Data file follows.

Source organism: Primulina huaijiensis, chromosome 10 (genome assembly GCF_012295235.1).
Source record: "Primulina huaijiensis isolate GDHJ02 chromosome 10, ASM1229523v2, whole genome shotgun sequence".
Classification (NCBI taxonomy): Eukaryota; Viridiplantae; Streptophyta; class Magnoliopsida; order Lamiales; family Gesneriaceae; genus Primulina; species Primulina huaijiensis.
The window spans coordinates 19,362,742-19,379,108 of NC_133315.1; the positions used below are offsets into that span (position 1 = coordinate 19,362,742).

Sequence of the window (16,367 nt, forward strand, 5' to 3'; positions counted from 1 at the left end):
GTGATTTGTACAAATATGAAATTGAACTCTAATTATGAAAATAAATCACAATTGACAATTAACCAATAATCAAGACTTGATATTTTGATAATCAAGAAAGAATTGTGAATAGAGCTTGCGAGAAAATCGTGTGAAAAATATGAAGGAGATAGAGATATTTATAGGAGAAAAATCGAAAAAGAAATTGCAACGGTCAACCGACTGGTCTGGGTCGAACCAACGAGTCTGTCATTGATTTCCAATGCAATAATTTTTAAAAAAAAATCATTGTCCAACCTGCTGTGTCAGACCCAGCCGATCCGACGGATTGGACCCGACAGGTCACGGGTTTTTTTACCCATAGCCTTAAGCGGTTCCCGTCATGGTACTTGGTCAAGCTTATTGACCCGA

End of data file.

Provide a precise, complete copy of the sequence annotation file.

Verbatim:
Source organism: Primulina huaijiensis, chromosome 10 (genome assembly GCF_012295235.1).
Source record: "Primulina huaijiensis isolate GDHJ02 chromosome 10, ASM1229523v2, whole genome shotgun sequence".
Classification (NCBI taxonomy): Eukaryota; Viridiplantae; Streptophyta; class Magnoliopsida; order Lamiales; family Gesneriaceae; genus Primulina; species Primulina huaijiensis.
The window spans coordinates 19,362,742-19,379,108 of NC_133315.1; the positions used below are offsets into that span (position 1 = coordinate 19,362,742).

Sequence of the window (16,367 nt, forward strand, 5' to 3'; positions counted from 1 at the left end):
GTGATTTGTACAAATATGAAATTGAACTCTAATTATGAAAATAAATCACAATTGACAATTAACCAATAATCAAGACTTGATATTTTGATAATCAAGAAAGAATTGTGAATAGAGCTTGCGAGAAAATCGTGTGAAAAATATGAAGGAGATAGAGATATTTATAGGAGAAAAATCGAAAAAGAAATTGCAACGGTCAACCGACTGGTCTGGGTCGAACCAACGAGTCTGTCATTGATTTCCAATGCAATAATTTTTAAAAAAAAATCATTGTCCAACCTGCTGTGTCAGACCCAGCCGATCCGACGGATTGGACCCGACAGGTCACGGGTTTTTTTACCCATAGCCTTAAGCGGTTCCCGTCATGGTACTTGGTCAAGCTTATTGACCCGA